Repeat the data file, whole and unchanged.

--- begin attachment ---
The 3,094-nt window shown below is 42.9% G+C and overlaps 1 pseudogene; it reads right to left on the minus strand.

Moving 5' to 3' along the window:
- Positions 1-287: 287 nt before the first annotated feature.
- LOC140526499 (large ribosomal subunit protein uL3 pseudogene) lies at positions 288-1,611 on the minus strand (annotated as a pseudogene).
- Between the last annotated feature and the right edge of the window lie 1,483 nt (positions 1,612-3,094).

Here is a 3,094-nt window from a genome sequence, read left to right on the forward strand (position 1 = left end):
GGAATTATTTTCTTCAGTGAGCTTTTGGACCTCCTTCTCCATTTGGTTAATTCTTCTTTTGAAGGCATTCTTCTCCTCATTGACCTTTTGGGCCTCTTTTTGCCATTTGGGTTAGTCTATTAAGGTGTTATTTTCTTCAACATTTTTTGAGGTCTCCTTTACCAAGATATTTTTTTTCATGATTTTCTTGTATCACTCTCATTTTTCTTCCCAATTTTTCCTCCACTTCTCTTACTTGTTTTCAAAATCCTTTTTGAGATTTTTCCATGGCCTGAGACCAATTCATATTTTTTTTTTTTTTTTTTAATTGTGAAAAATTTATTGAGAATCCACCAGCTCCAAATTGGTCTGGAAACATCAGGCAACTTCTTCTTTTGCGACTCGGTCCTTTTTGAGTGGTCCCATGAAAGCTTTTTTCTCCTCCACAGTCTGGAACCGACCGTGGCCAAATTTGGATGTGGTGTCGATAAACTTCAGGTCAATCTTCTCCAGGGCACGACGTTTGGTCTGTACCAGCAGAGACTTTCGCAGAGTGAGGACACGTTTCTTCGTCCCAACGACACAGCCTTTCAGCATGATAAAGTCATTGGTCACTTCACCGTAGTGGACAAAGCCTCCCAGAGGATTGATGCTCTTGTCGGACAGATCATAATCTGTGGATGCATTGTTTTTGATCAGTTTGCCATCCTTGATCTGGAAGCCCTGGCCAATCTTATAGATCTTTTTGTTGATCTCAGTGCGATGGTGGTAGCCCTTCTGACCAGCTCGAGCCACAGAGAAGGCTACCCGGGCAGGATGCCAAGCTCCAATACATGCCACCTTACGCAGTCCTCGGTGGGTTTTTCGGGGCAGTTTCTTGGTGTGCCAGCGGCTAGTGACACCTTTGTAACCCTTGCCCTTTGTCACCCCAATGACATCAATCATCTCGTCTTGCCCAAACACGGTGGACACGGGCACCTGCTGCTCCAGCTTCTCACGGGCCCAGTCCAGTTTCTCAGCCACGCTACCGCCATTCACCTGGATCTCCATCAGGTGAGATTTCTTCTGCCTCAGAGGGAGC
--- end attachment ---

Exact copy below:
The 3,094-nt window shown below is 42.9% G+C and overlaps 1 pseudogene; it reads right to left on the minus strand.

Moving 5' to 3' along the window:
- Positions 1-287: 287 nt before the first annotated feature.
- LOC140526499 (large ribosomal subunit protein uL3 pseudogene) lies at positions 288-1,611 on the minus strand (annotated as a pseudogene).
- Between the last annotated feature and the right edge of the window lie 1,483 nt (positions 1,612-3,094).

Here is a 3,094-nt window from a genome sequence, read left to right on the forward strand (position 1 = left end):
GGAATTATTTTCTTCAGTGAGCTTTTGGACCTCCTTCTCCATTTGGTTAATTCTTCTTTTGAAGGCATTCTTCTCCTCATTGACCTTTTGGGCCTCTTTTTGCCATTTGGGTTAGTCTATTAAGGTGTTATTTTCTTCAACATTTTTTGAGGTCTCCTTTACCAAGATATTTTTTTTCATGATTTTCTTGTATCACTCTCATTTTTCTTCCCAATTTTTCCTCCACTTCTCTTACTTGTTTTCAAAATCCTTTTTGAGATTTTTCCATGGCCTGAGACCAATTCATATTTTTTTTTTTTTTTTTTAATTGTGAAAAATTTATTGAGAATCCACCAGCTCCAAATTGGTCTGGAAACATCAGGCAACTTCTTCTTTTGCGACTCGGTCCTTTTTGAGTGGTCCCATGAAAGCTTTTTTCTCCTCCACAGTCTGGAACCGACCGTGGCCAAATTTGGATGTGGTGTCGATAAACTTCAGGTCAATCTTCTCCAGGGCACGACGTTTGGTCTGTACCAGCAGAGACTTTCGCAGAGTGAGGACACGTTTCTTCGTCCCAACGACACAGCCTTTCAGCATGATAAAGTCATTGGTCACTTCACCGTAGTGGACAAAGCCTCCCAGAGGATTGATGCTCTTGTCGGACAGATCATAATCTGTGGATGCATTGTTTTTGATCAGTTTGCCATCCTTGATCTGGAAGCCCTGGCCAATCTTATAGATCTTTTTGTTGATCTCAGTGCGATGGTGGTAGCCCTTCTGACCAGCTCGAGCCACAGAGAAGGCTACCCGGGCAGGATGCCAAGCTCCAATACATGCCACCTTACGCAGTCCTCGGTGGGTTTTTCGGGGCAGTTTCTTGGTGTGCCAGCGGCTAGTGACACCTTTGTAACCCTTGCCCTTTGTCACCCCAATGACATCAATCATCTCGTCTTGCCCAAACACGGTGGACACGGGCACCTGCTGCTCCAGCTTCTCACGGGCCCAGTCCAGTTTCTCAGCCACGCTACCGCCATTCACCTGGATCTCCATCAGGTGAGATTTCTTCTGCCTCAGAGGGAGC